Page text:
A tea timer for your systray.
Monitorix is a free, open source, lightweight system monitoring tool designed to monitor as many services and system resources as possible. It has been created to be used under production Linux/UNIX servers, but due to its simplicity and small size can be used on embedded devices as well.
For people who do not like classical spreadsheets, but need an office tool for tables: With Dagri you can build up tables and save data within. While a spreadsheet uses one single table layout, Dagri can use many tables with different layouts on one sheet. And it gives you more focus on your data. The intention is not another spreadsheet, but something new instead: a data grid application.
Samhain is a file integrity / intrusion detection system that can be used on single hosts as well as on networks. It been designed to monitor multiple hosts with potentially different operating systems, providing centralized logging and baseline database storage, although it can also be used as standalone application on a single host.
ConsoleKit2 is a continuation fork of ConsoleKit for managing user sessions, logins, and tracking seats. It's an alternative to systemd-logind, and intended for XFCE as compatibility layer to run on the various BSD systems. It interates many patches since ConsoleKit was unmaintained, utilizes recent dbus, glib, X11, libkvm, PAM, udev, inotify and pm-utils bindings.
The Lumina Desktop Environment is a lightweight system interface that is designed for use on any Unix-like operating system. It takes a plugin-based approach, allowing the entire interface to be assembled/arranged by each individual user as desired, with a system-wide default layout which was setup by the system administrator.
mipsrun is an emulator that allows to run binaries for MIPS machines on *nix-like operating systems. mipsrun does not emulate the machines the binaries were meant to run on, but rather when the program asks to run a system call, mipsrun emulates the system call converting from and to the correct formats, so to the emulated application it looks like a system call in its native execution environment was executed. mipsrun is written in C++, and has been tested on Linux (i386, amd64 and PPC), NetBSD
gpgpwd is a terminal-based password manager. It stores a list of passwords and their associated usernames in a GnuPG-encrypted file, and allows you to easily retrieve, change, and add to that file as needed. It also generates random passwords which you can use, easily allowing you to have one "master password" (for your gpg key), with one unique and random password for each website or service you use, ensuring that your other accounts stay safe even if one password gets leaked. gpgpwd can als
AVFS is a system, which enables all programs to look inside gzip, tar, zip, etc. files or view remote (ftp, http, dav, etc.) files, without recompiling the programs. AVFS can be used with FUSE to enable access to archives from any application. AVFS can also be used as a stand-alone shared library if FUSE is not available or unwanted.
FIM is a lightweight universal image viewer, mostly for Linux. It is highly customizable and scriptable, and for users who are comfortable with software like the VIM text editor or the Mutt mail user agent. You can control it using the keyboard. FIM can open many file formats (even using converters) and it can display pictures graphically, with the Linux framebuffer or under X/Xorg, or in a terminal as ASCII Art renderings.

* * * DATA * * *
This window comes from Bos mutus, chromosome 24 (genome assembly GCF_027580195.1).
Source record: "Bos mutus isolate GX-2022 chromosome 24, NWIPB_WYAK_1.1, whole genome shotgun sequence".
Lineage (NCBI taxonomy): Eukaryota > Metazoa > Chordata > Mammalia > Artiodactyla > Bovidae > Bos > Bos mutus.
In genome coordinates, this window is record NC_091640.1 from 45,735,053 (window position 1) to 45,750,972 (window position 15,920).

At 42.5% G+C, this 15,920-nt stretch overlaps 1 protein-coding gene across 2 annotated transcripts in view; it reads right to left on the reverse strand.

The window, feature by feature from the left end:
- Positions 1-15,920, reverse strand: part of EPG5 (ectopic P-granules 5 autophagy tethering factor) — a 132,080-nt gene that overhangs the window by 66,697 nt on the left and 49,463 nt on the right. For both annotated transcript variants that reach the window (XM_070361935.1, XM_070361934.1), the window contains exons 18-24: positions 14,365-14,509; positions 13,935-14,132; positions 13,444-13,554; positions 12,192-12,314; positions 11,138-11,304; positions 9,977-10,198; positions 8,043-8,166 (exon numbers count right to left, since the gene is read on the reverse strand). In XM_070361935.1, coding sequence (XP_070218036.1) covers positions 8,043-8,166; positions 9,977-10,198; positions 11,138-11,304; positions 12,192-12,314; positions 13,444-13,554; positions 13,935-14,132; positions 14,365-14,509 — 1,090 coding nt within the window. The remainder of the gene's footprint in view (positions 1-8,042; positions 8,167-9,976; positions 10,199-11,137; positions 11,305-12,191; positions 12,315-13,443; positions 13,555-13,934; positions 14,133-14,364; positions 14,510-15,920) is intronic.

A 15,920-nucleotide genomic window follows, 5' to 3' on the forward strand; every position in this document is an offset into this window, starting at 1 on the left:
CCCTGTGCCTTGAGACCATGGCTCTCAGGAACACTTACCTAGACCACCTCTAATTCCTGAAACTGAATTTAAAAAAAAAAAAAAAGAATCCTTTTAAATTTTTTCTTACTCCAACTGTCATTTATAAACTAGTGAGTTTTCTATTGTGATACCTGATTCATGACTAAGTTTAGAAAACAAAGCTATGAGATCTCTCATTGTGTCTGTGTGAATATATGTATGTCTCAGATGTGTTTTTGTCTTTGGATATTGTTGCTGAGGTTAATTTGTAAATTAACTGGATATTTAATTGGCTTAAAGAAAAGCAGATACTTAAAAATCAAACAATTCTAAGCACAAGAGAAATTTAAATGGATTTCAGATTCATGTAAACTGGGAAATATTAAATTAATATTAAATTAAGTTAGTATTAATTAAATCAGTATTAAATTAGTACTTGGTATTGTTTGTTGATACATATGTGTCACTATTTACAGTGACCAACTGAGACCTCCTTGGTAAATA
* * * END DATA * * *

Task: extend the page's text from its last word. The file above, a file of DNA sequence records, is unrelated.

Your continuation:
The OpenBSD project produces a free, multi-platform 4.4BSD-derived UNIX-like operating system. Emphasizing portability, standardization, coherency, correctness, proactive security and integrated cryptography. It comes with almost 9000 software package in its ports, including a custom X11 environment (Xenocara), desktop environments, web and multimedia applications, compilers and programming languages. It also harbours the OpenBSD-maintained software projects OpenSSH, LibreSSL, OpenIKED, OpenBGPD
FreeBSD is an operating system and a major BSD distribution, which focuses on stability, performance, cutting-edge features and security. It's both UNIX® and Linux-compatible, ports a wide range of applications (24000), is suitable for server, embedded and desktop use. Has robust networking capabilities, cross-platform support, hardware and KMS/drm2 video drivers, hardware and network virtualization support, jails, dtrace, capsicum, understands ZFS and other filesystems, and simple installation
SmbFTPD is derived from the FTP daemon from FreeBSD 5.4. It keeps all original functionality, but adds more user permission control features, integrates config files, and a Samba-style share management approach with reusing SMB authorization. It supports TLS as ported from BSDftpd-ssl. But it's still pretty small (90KB), runs on x86, ARM and MIPS.
Bitrig is a OpenBSD-derived Unix distribution. It retains compatibility but modernizes a few build infrastructure dependencies and core libraries. It currently runs on amd64/x86-64 architectures, utilizes LLVM/clang 3.4 instead of GCC, libc++ instead of GNU libstdc++. Bitrig switches to FFS2 as default filesystem, supports GPT partitioning, tmpfs and tmpfsrd, thread-local storage, fair kernel mutexes as C11 atoms, UUIDs and xlocales, provides a USB boot image, a more POSIX-compliant ps(1). It co
uselessd is a systemd-208 fork optimized for less resource usage, a leaner DBUS ABI, fewer dependencies and BSD/Linux cross-platform compatibility. It reduces featuritis by constraining unit types and concentrating on system initialization and process supervision. In particular udev gets extracted to support alternative handlers, binary journald logging removed to allow established syslog services for early boot sequences. Some auxiliary reimplementations like systemd-fsck are transferred back t